Vegard Skirbekk shows that many of those who were part of Europe’s population explosion died before reaching childbearing age, which is not true in the developing world. This means the European boom had a smaller impact on global population. Take one of Skirbekk’s comparisons, Denmark and Guatemala. In 1775, prior to the onset of its transition, Denmark had a population of 1 million and a population density of about twenty people per square kilometre. In Guatemala in 1900, these numbers were about the same. Because Denmark’s population boomed earlier, just two to three children per woman survived to adulthood during its transition. By the time Denmark’s total fertility rate fell below 2.1 in the 1950s, its population had expanded to 5 million. By contrast, Guatemala’s transition only began in 1900. By the 1990s, the average Guatemalan woman was giving birth to five children who survived to childbearing age. Today there are 15.5 million Guatemalans. When Guatemala’s transition is complete, it is projected to have a population of about 24 million. Its transition will have produced a population expansion five times that of Denmark. Multiplied across many countries, this explains why the West’s share of world population dropped so rapidly after 1950.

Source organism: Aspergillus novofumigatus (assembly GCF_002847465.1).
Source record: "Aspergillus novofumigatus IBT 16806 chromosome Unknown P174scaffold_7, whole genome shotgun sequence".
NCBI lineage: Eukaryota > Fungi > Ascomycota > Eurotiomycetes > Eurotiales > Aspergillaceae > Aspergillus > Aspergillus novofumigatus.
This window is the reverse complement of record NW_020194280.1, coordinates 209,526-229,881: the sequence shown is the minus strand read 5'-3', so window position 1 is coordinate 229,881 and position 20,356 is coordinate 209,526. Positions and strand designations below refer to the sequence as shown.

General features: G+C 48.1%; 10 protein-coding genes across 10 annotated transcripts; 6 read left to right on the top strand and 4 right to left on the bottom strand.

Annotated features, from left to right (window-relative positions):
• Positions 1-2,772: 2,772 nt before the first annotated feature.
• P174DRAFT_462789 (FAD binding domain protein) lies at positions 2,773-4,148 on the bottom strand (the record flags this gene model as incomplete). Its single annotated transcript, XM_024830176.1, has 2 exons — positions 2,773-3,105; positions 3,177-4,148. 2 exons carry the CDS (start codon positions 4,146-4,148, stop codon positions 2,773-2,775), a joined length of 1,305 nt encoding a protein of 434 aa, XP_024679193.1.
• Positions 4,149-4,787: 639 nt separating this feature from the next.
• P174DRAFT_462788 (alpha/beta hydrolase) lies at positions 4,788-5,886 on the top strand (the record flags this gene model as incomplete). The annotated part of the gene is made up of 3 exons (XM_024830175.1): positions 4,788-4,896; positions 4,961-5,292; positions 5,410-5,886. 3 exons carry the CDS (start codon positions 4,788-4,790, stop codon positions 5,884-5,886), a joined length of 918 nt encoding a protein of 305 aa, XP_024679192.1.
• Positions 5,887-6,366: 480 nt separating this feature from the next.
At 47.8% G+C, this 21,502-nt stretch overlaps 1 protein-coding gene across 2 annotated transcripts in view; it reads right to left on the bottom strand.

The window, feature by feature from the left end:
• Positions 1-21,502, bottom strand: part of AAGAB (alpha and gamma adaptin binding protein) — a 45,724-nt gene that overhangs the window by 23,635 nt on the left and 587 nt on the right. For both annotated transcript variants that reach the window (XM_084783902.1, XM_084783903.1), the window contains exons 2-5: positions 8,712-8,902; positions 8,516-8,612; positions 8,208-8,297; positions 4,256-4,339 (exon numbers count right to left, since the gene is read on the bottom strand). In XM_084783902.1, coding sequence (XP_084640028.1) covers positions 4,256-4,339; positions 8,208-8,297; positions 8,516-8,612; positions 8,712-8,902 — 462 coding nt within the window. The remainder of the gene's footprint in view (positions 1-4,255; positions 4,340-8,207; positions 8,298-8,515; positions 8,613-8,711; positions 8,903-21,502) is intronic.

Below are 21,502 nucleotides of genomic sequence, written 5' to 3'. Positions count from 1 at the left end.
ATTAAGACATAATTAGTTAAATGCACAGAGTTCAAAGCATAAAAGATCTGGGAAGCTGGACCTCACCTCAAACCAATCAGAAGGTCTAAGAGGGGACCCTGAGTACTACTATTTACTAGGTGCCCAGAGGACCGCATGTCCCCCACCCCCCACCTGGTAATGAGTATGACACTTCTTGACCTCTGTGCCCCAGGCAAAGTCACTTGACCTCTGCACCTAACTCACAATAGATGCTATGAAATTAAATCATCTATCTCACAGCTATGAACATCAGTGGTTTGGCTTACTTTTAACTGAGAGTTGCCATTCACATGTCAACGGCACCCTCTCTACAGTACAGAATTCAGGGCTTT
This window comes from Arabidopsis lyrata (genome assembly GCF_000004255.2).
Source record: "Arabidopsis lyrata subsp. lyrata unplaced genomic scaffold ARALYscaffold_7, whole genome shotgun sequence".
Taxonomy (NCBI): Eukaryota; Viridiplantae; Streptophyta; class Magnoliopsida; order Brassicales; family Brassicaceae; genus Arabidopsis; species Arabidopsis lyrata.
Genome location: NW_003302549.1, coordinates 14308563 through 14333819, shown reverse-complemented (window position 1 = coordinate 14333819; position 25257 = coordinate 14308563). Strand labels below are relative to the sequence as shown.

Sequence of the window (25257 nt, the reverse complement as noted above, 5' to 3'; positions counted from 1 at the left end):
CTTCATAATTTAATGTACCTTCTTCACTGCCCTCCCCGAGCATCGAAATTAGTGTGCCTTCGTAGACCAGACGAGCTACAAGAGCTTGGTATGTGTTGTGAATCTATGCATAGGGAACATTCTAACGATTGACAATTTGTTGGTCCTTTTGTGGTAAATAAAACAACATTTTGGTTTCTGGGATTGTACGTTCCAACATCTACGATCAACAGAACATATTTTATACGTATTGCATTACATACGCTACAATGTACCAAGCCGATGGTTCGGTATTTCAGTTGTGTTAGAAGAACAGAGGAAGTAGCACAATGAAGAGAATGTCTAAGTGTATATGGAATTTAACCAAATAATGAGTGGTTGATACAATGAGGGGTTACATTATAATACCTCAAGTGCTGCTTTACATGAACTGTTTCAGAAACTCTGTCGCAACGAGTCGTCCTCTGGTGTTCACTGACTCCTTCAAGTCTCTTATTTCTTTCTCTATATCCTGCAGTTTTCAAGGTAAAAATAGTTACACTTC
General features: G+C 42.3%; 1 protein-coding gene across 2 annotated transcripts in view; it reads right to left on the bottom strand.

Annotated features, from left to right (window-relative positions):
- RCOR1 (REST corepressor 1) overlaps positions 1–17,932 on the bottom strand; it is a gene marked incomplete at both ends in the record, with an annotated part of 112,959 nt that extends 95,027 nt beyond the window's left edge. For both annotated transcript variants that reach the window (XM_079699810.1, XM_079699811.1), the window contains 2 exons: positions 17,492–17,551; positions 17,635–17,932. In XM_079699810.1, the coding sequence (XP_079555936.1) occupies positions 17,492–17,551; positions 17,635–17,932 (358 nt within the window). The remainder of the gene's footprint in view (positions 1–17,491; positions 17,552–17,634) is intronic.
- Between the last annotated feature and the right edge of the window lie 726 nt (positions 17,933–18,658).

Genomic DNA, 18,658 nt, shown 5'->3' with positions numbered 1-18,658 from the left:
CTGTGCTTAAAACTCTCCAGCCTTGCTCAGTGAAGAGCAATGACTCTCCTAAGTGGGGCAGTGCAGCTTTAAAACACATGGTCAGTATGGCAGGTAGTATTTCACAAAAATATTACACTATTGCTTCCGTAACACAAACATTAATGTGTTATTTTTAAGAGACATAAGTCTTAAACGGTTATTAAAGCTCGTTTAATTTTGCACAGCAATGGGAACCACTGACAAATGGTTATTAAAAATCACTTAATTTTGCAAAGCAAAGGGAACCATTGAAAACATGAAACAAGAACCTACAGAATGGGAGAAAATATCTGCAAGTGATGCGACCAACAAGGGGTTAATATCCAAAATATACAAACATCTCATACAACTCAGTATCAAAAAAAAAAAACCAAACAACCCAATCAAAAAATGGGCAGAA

That is all from Eric Kaufmann’s excellent Whiteshift: Populism, Immigration, and the Future of White Majorities.